Definition for insinuating (2 of 2)
verb (used with object), in·sin·u·at·ed, in·sin·u·at·ing.
verb (used without object), in·sin·u·at·ed, in·sin·u·at·ing.
Origin of insinuate
Examples from the Web for insinuating
The Orioles scarred Palmer by insinuating that his problems were in his head.
Olasky describes it instead as “insinuating evolution,” which sounds sinister.How Creationism Hurts Christian Colleges—And Their Students|Karl W. Giberson|February 13, 2014|DAILY BEAST
Then, gradually, “it got more to Kevin insinuating sexual things.”‘I Always Felt It Was Creepy’: Stories of Sex With Elmo Puppeteer Kevin Clash|Maria Elena Fernandez|December 6, 2012|DAILY BEAST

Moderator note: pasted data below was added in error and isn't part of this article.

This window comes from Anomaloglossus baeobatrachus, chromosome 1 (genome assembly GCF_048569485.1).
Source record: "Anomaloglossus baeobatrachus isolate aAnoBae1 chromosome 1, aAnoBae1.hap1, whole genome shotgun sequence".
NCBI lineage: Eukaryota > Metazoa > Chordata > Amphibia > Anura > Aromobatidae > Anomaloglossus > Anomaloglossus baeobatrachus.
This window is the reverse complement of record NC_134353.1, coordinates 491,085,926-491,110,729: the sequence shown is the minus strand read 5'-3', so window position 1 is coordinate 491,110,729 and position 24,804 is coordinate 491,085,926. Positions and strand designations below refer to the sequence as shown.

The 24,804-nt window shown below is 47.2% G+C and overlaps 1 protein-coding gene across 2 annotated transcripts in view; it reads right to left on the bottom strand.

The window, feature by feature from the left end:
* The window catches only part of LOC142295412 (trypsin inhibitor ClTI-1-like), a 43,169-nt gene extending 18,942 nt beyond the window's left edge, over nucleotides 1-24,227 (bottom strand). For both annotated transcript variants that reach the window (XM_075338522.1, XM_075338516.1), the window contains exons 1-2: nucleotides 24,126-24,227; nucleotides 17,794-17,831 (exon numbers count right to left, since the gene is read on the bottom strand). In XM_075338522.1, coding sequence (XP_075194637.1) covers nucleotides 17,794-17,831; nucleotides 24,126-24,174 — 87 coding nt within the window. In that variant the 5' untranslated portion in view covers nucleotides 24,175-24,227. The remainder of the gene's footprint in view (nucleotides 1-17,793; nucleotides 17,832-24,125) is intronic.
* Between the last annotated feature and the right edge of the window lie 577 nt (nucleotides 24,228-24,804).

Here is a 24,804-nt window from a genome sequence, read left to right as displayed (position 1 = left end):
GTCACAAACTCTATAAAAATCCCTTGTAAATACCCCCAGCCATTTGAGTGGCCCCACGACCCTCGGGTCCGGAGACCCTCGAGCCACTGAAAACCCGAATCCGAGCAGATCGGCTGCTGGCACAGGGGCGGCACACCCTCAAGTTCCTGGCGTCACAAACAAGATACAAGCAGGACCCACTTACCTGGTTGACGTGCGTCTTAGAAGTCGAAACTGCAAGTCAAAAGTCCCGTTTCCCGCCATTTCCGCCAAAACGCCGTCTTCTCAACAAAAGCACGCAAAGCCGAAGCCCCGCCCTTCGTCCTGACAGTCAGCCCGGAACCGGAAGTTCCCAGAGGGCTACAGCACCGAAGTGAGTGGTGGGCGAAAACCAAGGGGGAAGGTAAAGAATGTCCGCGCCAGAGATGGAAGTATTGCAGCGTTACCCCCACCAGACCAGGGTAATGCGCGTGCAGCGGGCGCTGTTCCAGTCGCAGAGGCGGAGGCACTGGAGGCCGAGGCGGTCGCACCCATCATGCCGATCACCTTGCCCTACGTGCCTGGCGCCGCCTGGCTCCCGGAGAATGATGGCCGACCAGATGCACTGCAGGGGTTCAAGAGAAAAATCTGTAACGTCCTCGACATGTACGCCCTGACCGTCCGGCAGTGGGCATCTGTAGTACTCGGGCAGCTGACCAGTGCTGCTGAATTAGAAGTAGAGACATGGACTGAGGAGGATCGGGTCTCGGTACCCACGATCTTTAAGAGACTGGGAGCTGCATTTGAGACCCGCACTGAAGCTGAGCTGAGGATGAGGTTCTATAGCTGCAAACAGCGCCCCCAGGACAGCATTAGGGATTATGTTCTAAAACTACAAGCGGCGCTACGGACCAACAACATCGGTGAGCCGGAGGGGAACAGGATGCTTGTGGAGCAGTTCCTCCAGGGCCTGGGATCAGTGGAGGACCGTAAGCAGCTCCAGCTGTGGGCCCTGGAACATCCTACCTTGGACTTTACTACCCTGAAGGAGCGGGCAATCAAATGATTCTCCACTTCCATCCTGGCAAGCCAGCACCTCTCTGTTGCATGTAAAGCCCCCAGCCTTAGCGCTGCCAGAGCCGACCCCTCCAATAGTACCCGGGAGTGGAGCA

Whether he is insinuating himself into a juggling routine or flubbing a trapeze act, he clearly has those skills in his toolkit.
Obama released his birth certificate, but Republicans insisted on insinuating that it was a fake.Harry Reid Is Vilified by a Press Corps That Tolerates Much Worse From the Right|Michelle Goldberg|August 7, 2012|DAILY BEAST
Do not fumble with it, or succumb to the insinuating temptation of clinging to what is so effective.How to See a Play|Richard Burton
Whether the tone in which it is uttered be gruff or polished, sharp or insinuating, it is at least sincere.The Adventures of a Dog, and a Good Dog Too|Alfred Elwes
His eyes were of the softest blue, clear and bright; his voice soft, musical, and insinuating.The White Rose of Langley|Emily Sarah Holt
The insinuating sneer on Kirby's lips changed into the semblance of a smile.The Devil's Own|Randall Parrish
I don't want to mislead anybody by insinuating that her belief in my capacities was in any way justified.My Austrian Love|Maxime Provost